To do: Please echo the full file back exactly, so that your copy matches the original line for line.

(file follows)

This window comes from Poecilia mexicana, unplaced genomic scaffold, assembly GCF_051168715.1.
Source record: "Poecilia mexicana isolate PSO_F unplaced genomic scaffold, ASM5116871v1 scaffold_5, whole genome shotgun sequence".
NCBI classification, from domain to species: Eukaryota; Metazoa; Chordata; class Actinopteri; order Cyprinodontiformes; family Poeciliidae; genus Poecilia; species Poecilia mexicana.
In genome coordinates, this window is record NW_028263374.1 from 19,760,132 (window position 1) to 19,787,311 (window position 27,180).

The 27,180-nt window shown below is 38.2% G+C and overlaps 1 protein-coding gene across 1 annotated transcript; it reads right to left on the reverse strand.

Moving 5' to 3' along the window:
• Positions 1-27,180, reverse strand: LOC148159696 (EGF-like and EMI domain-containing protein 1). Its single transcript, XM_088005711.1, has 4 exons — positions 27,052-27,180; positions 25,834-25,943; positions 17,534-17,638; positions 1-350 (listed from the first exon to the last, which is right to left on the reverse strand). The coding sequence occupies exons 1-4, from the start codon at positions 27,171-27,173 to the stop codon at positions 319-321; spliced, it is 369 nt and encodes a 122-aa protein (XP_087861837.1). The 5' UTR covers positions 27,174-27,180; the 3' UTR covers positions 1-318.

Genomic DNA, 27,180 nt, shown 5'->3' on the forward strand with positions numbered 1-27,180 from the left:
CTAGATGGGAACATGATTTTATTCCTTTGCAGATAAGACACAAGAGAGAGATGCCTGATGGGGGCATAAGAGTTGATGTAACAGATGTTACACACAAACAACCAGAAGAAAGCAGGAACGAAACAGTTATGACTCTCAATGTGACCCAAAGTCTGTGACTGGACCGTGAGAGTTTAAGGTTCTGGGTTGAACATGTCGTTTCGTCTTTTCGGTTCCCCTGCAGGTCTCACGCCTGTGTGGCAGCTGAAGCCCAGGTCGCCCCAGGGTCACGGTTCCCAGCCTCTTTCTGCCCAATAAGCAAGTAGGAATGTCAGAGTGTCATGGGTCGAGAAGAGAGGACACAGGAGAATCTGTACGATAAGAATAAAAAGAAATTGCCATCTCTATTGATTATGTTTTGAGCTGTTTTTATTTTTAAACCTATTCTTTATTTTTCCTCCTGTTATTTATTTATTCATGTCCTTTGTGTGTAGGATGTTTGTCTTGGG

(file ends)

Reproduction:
This window comes from Poecilia mexicana, unplaced genomic scaffold, assembly GCF_051168715.1.
Source record: "Poecilia mexicana isolate PSO_F unplaced genomic scaffold, ASM5116871v1 scaffold_5, whole genome shotgun sequence".
NCBI classification, from domain to species: Eukaryota; Metazoa; Chordata; class Actinopteri; order Cyprinodontiformes; family Poeciliidae; genus Poecilia; species Poecilia mexicana.
In genome coordinates, this window is record NW_028263374.1 from 19,760,132 (window position 1) to 19,787,311 (window position 27,180).

The 27,180-nt window shown below is 38.2% G+C and overlaps 1 protein-coding gene across 1 annotated transcript; it reads right to left on the reverse strand.

Moving 5' to 3' along the window:
• Positions 1-27,180, reverse strand: LOC148159696 (EGF-like and EMI domain-containing protein 1). Its single transcript, XM_088005711.1, has 4 exons — positions 27,052-27,180; positions 25,834-25,943; positions 17,534-17,638; positions 1-350 (listed from the first exon to the last, which is right to left on the reverse strand). The coding sequence occupies exons 1-4, from the start codon at positions 27,171-27,173 to the stop codon at positions 319-321; spliced, it is 369 nt and encodes a 122-aa protein (XP_087861837.1). The 5' UTR covers positions 27,174-27,180; the 3' UTR covers positions 1-318.

Genomic DNA, 27,180 nt, shown 5'->3' on the forward strand with positions numbered 1-27,180 from the left:
CTAGATGGGAACATGATTTTATTCCTTTGCAGATAAGACACAAGAGAGAGATGCCTGATGGGGGCATAAGAGTTGATGTAACAGATGTTACACACAAACAACCAGAAGAAAGCAGGAACGAAACAGTTATGACTCTCAATGTGACCCAAAGTCTGTGACTGGACCGTGAGAGTTTAAGGTTCTGGGTTGAACATGTCGTTTCGTCTTTTCGGTTCCCCTGCAGGTCTCACGCCTGTGTGGCAGCTGAAGCCCAGGTCGCCCCAGGGTCACGGTTCCCAGCCTCTTTCTGCCCAATAAGCAAGTAGGAATGTCAGAGTGTCATGGGTCGAGAAGAGAGGACACAGGAGAATCTGTACGATAAGAATAAAAAGAAATTGCCATCTCTATTGATTATGTTTTGAGCTGTTTTTATTTTTAAACCTATTCTTTATTTTTCCTCCTGTTATTTATTTATTCATGTCCTTTGTGTGTAGGATGTTTGTCTTGGG